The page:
12 September 1997


Low milk prices, expected to be down to 20p/litre for many dairy producers by October, coupled with lower calf and cull cow values, will wipe thousands of £ off business profit this year. The question is how best to offset reduced income by improved efficiency.

Much of the technical and business management advice needed to cope with a lower priced litre will be on offer at this years European Dairy Farming Event. For the latest know-how on improving efficiency, visit the Spotlight on Profit exhibit, where the focus is coping with a lower milk price. Speakers at the exhibits forums will highlight the possible implications of the EUs dairy reform and examine the future of milk quotas. Industry analysts will predict that milk prices are unlikely to return to the high levels of recent years.

With tough times ahead it will be important to keep a close eye on cost control. All areas of the business will need re-examining to ensure weak areas are identified.

Dairying experts suggest most producers could shave 2p/litre off production costs – fixed or variable – without difficulty.

As this supplement explains, areas to focus on include feeding management. With a strong £ ensuring cereals and imported raw materials for feeds and fertiliser are cheaper, there is scope to make efficiency improvements.

Plentiful supplies of good quality forage should also help to reduce winter feed costs – as will unseasonal supplies of grass. We explain how best to manage this valuable resource, which, at £10-20/t DM is by far the cheapest way to produce milk. It will be yield from grazing that is important to cut total costs.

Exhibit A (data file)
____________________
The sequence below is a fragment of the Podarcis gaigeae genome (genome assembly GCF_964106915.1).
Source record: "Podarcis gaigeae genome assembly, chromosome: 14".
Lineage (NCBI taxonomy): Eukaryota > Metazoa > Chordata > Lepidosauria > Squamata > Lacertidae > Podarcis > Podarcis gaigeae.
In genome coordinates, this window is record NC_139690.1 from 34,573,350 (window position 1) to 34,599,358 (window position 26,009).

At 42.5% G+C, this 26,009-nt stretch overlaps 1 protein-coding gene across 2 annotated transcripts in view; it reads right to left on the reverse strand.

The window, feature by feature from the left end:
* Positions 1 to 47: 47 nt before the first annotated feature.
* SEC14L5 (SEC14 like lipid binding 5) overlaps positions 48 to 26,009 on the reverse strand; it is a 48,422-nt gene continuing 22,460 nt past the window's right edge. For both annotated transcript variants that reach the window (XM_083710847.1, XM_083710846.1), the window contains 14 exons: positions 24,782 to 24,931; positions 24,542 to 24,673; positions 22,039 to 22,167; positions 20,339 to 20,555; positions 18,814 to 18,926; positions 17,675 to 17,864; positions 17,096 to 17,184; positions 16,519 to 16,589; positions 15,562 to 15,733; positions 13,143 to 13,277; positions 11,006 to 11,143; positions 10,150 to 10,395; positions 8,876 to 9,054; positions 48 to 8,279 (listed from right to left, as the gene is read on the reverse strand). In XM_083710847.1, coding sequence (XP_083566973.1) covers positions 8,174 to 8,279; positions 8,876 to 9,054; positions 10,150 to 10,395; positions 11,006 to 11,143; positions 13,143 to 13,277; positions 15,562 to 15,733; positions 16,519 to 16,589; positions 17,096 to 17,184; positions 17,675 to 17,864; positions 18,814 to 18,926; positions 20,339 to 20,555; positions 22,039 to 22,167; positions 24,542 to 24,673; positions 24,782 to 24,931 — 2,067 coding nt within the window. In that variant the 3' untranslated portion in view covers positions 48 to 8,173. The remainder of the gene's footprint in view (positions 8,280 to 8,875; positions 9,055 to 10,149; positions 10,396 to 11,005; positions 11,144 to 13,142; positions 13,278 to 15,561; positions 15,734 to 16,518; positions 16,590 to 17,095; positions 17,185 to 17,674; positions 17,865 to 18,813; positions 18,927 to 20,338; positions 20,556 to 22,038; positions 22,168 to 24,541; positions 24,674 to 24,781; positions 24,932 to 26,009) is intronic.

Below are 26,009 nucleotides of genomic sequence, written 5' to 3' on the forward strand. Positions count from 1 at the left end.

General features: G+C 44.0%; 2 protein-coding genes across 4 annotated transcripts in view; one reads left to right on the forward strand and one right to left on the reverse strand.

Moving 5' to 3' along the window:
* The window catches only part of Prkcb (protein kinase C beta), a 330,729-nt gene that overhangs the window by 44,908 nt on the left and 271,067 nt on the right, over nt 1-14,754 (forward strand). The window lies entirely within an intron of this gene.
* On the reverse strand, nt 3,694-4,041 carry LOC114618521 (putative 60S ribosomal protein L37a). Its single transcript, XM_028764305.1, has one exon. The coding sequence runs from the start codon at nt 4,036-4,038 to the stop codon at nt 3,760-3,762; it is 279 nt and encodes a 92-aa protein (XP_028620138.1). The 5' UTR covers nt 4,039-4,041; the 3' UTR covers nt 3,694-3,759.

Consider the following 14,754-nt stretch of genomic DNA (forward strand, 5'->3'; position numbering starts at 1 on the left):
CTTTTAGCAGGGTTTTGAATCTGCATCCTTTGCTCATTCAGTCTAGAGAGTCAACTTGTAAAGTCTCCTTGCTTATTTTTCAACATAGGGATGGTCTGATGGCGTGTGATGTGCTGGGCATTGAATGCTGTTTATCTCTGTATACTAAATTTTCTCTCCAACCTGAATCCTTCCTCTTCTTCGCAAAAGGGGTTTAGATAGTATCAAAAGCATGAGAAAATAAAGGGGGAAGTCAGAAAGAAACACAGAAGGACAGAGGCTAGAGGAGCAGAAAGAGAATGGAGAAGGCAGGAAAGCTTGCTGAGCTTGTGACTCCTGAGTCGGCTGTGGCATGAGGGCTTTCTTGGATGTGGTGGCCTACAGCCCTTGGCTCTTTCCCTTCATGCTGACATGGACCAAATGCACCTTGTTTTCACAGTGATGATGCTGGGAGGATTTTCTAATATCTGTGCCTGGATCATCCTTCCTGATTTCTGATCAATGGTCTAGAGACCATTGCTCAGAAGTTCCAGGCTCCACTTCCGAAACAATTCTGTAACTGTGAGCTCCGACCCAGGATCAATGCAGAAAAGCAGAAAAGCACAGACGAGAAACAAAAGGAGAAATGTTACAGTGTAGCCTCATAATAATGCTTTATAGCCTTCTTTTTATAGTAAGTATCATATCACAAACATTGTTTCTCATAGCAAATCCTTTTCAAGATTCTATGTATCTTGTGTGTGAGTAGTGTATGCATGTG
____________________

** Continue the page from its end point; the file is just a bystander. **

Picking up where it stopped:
Other areas for scrutiny include breeding policy, fertiliser use, quota leasing, machinery and labour, and milk quality. Calving pattern will also influence dairying profits. As FWs exclusive survey shows, seasonality payments are failing to cover the extra costs of producing milk in summer. Spring calving, providing grass use is excellent, is still the most efficient system.

But improved profits into the future will depend on growth as well as improved efficiency. And now, more than ever before, farmers must ensure compliance with quality assurance schemes and tough hygiene standards. Clearly, business success will only be achieved if each farm adopts the most profitable system of milk production based on lower returns a litre, and ensures it is producing clean milk in a welfare friendly manner.

Fishmeal and soya… both can be replaced in the diet of high yielding cows by home-grown proteins – thats according to MDC-funded research at ADAS Bridgets (turn to pS13).

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